Energy Technologies Area

A Conversation with ravi prasher

Energy technologies research has a storied past at Berkeley Lab, including pioneering work in energy efficiency research and early scientific research that led to the development of the lithium-ion battery. Today, the Energy Technologies Area (ETA) is organized into four divisions: Building Technology and Urban Systems (BTUS), Energy Analysis and Environmental Impacts (EAEI), Energy Storage and Distributed Resources (ESDR), and Cyclotron Road, which supports entrepreneurial scientists in advancing technology projects with the potential for global impact. Ravi Prasher, the associate lab director for ETA, shares his thoughts about the Area’s mission and priorities.

How does the ETA support the Lab’s mission?

The Energy Technologies Area’s mission is the Lab’s mission: to bring science solutions to the world. ETA is well poised to bring solutions to the challenging problem of climate change. We are working on ways to mitigate against climate change, to adapt to its effects, as well as to pull harmful emissions from the air (also known as negative emissions).

The history of these fields of research goes back to the 1970s with the Lab’s then-called Environmental Energy Technologies Division (EETD). At the time, there were urgent needs for solutions to the energy crisis as well as to environmental pollution. It became important to start conserving energy and to be self reliant.

And the impact of our work in these areas has been huge. Art Rosenfeld’s pioneering work created the field of energy efficiency research, which has helped save significant amounts of energy. The original work on lithium-ion electrochemistry which was instrumental in the development of lithium-ion batteries started at the Lab in the ‘50s and ‘60s, and we have continued to expand upon that work on energy storage.

The Lab also provides global leadership on climate change issues. Our scientists provided research on climate change, its implications, and options to the Intergovernmental Panel on Climate Change (IPCC), giving policymakers the scientific assessments they needed for the negotiations that resulted in the Paris Agreement. The work earned a Nobel Prize for the group that worked on this project (including ETA researchers).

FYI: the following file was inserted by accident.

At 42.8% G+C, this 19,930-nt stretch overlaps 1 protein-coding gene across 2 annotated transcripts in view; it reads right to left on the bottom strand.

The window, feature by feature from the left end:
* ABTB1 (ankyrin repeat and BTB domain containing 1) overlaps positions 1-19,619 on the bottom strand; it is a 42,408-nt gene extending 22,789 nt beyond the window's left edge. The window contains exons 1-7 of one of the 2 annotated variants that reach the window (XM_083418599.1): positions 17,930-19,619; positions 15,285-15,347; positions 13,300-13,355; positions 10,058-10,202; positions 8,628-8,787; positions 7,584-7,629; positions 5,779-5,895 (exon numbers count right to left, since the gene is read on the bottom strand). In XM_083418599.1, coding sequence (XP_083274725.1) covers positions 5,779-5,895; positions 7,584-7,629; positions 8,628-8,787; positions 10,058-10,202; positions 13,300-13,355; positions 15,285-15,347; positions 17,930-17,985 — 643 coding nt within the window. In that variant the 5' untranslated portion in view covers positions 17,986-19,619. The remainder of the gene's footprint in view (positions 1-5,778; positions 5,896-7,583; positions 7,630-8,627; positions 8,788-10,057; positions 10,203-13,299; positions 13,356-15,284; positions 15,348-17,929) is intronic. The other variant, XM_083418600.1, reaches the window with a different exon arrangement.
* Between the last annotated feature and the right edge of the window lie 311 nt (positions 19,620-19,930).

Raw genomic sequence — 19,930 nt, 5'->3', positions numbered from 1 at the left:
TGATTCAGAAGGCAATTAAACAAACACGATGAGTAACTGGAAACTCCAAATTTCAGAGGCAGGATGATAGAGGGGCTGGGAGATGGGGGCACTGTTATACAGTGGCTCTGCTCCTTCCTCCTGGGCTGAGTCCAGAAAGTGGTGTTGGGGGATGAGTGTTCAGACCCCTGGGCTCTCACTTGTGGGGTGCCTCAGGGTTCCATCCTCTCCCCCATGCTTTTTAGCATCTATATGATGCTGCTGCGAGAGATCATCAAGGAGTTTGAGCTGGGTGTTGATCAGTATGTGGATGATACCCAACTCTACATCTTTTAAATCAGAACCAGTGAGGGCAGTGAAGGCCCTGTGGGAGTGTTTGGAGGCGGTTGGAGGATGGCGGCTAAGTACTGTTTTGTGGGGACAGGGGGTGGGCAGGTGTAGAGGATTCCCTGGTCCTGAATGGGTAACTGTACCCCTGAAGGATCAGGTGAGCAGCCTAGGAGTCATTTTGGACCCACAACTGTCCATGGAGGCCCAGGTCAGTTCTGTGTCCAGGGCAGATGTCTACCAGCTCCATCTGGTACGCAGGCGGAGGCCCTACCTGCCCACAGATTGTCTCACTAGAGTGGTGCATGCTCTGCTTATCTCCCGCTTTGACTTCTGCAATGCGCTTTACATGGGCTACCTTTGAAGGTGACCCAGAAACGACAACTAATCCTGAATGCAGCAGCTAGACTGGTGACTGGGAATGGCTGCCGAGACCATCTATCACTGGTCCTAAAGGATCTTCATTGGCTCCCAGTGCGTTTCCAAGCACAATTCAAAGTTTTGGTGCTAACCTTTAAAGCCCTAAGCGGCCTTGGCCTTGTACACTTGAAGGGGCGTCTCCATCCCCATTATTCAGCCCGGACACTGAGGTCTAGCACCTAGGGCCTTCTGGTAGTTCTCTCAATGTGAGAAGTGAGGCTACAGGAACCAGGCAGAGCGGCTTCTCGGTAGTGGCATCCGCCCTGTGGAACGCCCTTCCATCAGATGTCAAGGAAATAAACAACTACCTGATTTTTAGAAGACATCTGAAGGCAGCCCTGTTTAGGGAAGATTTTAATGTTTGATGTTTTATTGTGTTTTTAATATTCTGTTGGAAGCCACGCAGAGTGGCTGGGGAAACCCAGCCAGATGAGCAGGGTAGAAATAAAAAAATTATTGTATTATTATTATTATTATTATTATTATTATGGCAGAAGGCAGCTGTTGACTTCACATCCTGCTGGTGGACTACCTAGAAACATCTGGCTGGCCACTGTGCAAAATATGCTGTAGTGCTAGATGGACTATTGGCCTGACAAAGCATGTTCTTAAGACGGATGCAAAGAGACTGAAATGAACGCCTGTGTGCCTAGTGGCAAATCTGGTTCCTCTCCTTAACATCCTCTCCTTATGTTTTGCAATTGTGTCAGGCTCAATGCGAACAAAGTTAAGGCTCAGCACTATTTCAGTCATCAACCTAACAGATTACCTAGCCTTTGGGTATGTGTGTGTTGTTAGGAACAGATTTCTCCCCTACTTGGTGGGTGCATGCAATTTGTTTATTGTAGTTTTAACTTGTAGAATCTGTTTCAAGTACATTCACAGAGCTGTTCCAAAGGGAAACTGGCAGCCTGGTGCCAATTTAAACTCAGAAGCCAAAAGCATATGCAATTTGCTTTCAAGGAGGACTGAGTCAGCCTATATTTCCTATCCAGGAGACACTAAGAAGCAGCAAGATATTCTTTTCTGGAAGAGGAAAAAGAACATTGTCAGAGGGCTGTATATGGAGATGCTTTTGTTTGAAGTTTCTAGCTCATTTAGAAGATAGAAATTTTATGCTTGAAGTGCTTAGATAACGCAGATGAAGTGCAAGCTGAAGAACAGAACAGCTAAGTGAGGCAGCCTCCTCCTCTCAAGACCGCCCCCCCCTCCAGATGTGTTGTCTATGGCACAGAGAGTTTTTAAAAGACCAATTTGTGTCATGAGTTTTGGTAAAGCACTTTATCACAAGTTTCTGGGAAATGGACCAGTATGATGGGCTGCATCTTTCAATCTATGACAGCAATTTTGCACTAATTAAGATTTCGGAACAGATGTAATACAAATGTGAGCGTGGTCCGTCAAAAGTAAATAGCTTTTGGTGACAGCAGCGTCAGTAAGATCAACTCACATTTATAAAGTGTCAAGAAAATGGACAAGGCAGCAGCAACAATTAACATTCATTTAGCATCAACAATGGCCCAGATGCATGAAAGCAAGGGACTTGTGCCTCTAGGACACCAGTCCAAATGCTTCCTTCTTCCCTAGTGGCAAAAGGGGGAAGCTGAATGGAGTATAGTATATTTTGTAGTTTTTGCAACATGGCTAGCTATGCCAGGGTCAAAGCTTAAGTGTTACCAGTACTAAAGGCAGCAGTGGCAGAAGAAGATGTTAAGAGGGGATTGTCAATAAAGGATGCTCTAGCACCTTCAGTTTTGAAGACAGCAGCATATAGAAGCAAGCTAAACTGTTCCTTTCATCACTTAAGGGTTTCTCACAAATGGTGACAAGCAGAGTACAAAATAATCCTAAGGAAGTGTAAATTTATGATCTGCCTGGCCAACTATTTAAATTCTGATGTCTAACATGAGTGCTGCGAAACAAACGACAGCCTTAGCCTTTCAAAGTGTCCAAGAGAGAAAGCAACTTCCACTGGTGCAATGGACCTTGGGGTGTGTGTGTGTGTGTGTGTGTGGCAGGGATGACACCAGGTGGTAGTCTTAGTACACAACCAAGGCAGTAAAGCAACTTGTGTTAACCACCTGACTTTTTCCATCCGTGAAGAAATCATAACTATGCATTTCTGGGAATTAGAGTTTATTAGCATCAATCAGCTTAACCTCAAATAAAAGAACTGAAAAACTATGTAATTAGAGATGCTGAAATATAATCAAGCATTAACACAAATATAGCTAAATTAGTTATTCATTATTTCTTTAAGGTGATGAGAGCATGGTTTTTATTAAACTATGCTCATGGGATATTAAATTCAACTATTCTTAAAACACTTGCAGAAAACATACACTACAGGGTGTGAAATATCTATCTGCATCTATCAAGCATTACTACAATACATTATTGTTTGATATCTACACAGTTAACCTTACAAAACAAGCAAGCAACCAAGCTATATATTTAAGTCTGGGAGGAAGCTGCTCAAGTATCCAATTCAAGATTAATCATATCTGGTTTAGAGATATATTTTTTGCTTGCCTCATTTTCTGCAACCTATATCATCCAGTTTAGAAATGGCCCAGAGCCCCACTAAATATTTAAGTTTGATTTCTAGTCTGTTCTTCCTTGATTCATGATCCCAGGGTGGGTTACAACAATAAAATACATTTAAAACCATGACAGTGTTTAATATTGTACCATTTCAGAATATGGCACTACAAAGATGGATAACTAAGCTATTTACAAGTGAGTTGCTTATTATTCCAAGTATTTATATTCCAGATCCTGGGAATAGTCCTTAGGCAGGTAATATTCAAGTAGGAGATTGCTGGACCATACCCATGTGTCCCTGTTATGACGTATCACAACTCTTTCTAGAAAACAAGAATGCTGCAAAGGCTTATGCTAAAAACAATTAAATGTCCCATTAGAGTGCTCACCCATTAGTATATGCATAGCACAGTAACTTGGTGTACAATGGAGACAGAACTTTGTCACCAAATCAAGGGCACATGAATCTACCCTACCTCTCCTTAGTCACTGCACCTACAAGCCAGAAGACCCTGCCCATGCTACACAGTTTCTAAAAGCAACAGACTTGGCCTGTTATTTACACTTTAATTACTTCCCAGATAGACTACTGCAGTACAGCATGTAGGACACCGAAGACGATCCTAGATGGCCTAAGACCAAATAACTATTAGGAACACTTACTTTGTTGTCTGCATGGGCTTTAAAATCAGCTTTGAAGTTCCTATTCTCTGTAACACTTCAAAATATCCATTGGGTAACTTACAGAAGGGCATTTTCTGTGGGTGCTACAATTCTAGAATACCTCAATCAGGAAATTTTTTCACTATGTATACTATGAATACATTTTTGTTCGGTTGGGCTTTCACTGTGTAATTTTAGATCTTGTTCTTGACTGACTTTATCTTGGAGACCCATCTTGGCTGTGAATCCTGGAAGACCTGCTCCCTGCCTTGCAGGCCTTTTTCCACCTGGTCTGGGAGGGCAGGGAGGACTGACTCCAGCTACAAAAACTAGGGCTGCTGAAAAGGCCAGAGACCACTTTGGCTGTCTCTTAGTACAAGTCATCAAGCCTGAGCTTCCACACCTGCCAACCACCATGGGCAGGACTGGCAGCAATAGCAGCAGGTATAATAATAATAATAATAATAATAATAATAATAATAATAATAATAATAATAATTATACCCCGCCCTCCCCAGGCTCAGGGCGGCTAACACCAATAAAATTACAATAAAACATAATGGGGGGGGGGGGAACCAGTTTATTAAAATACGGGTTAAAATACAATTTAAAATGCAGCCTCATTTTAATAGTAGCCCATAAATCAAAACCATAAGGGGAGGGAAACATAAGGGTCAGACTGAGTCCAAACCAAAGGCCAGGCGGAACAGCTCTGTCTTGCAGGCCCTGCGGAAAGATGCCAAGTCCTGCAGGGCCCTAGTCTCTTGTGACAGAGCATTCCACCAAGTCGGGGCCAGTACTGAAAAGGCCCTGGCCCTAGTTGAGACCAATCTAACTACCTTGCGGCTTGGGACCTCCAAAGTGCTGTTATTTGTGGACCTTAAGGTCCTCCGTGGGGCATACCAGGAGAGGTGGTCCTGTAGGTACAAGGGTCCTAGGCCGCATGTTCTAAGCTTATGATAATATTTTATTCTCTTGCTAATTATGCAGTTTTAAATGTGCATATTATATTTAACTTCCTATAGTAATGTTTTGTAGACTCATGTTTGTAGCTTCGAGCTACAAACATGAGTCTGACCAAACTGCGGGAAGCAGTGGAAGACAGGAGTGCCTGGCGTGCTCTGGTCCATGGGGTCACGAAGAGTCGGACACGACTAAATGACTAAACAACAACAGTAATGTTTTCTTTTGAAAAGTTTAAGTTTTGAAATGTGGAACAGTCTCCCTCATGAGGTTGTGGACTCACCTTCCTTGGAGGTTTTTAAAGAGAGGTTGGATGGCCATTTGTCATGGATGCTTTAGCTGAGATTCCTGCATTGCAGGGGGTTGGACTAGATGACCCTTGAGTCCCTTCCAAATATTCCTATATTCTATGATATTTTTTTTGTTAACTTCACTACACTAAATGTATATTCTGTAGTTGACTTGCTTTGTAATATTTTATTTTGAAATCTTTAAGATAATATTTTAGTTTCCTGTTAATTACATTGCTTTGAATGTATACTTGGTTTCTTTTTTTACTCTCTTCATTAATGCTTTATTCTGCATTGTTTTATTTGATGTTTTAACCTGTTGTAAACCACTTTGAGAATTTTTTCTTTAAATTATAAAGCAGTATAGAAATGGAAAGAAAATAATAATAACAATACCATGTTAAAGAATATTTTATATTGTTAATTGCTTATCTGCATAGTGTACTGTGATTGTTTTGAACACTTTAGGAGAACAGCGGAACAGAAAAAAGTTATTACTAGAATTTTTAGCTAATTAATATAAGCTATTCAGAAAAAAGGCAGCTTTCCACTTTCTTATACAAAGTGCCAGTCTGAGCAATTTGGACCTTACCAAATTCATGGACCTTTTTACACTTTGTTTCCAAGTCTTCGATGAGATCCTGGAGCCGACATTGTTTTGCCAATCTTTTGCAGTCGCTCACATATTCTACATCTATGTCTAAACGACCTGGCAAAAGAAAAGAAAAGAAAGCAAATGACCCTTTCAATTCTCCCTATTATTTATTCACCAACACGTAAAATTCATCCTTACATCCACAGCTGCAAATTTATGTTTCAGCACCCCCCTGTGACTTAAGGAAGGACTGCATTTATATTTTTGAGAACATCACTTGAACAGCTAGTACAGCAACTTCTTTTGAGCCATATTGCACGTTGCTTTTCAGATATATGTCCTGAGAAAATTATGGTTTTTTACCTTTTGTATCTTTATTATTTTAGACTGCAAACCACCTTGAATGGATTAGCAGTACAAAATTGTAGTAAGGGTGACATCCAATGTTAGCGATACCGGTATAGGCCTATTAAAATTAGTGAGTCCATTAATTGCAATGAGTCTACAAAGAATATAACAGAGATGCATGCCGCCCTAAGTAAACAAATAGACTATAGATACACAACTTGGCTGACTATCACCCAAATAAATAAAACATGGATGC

ETA also supports the Lab’s efforts to develop science solutions for moderate and lower income communities. We are working on both scientific research and policy research that take into account the needs of these communities, focusing on environmental and energy justice.

What are ETA’s top priorities today? Why are they important?

At the highest level, our research priorities support the mitigation of and adaptation to climate change, and negative emissions. In particular, there are six key research initiatives:

  1. Energy Storage across Time and Space Scales. We recognize that energy storage for a car is different from an electricity grid. The time duration needs for energy storage are different, and the costs are different. Our research will take into account these different needs.

  2. Resilience. We are already seeing the effects of climate change. A worsening fire season in California. Freezing temperatures in Texas. To build resilient communities, we will need technologies, policies, and schemes for adapting to climate change.